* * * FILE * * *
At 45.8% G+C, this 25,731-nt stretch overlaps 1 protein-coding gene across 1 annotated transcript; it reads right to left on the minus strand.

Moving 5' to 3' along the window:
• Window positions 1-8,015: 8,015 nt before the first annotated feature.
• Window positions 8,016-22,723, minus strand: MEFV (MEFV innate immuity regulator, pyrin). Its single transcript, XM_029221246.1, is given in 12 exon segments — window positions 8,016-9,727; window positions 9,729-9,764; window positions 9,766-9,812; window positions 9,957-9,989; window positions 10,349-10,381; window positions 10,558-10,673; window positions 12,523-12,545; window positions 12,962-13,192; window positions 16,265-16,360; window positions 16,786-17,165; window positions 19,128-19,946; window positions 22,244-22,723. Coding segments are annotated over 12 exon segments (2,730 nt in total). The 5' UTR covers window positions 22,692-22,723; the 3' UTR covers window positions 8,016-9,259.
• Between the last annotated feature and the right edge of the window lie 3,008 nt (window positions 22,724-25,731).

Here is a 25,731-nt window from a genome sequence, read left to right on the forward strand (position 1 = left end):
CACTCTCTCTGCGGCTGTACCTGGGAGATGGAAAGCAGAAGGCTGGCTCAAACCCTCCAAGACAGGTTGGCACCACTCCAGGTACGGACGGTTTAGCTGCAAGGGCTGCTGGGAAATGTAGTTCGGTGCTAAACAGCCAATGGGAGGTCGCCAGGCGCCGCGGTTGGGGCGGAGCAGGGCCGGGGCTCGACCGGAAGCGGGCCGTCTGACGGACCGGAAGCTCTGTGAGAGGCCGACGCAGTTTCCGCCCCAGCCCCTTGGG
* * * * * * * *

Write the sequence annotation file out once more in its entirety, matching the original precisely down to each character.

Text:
At 45.8% G+C, this 25,731-nt stretch overlaps 1 protein-coding gene across 1 annotated transcript; it reads right to left on the minus strand.

Moving 5' to 3' along the window:
• Window positions 1-8,015: 8,015 nt before the first annotated feature.
• Window positions 8,016-22,723, minus strand: MEFV (MEFV innate immuity regulator, pyrin). Its single transcript, XM_029221246.1, is given in 12 exon segments — window positions 8,016-9,727; window positions 9,729-9,764; window positions 9,766-9,812; window positions 9,957-9,989; window positions 10,349-10,381; window positions 10,558-10,673; window positions 12,523-12,545; window positions 12,962-13,192; window positions 16,265-16,360; window positions 16,786-17,165; window positions 19,128-19,946; window positions 22,244-22,723. Coding segments are annotated over 12 exon segments (2,730 nt in total). The 5' UTR covers window positions 22,692-22,723; the 3' UTR covers window positions 8,016-9,259.
• Between the last annotated feature and the right edge of the window lie 3,008 nt (window positions 22,724-25,731).

Here is a 25,731-nt window from a genome sequence, read left to right on the forward strand (position 1 = left end):
CACTCTCTCTGCGGCTGTACCTGGGAGATGGAAAGCAGAAGGCTGGCTCAAACCCTCCAAGACAGGTTGGCACCACTCCAGGTACGGACGGTTTAGCTGCAAGGGCTGCTGGGAAATGTAGTTCGGTGCTAAACAGCCAATGGGAGGTCGCCAGGCGCCGCGGTTGGGGCGGAGCAGGGCCGGGGCTCGACCGGAAGCGGGCCGTCTGACGGACCGGAAGCTCTGTGAGAGGCCGACGCAGTTTCCGCCCCAGCCCCTTGGG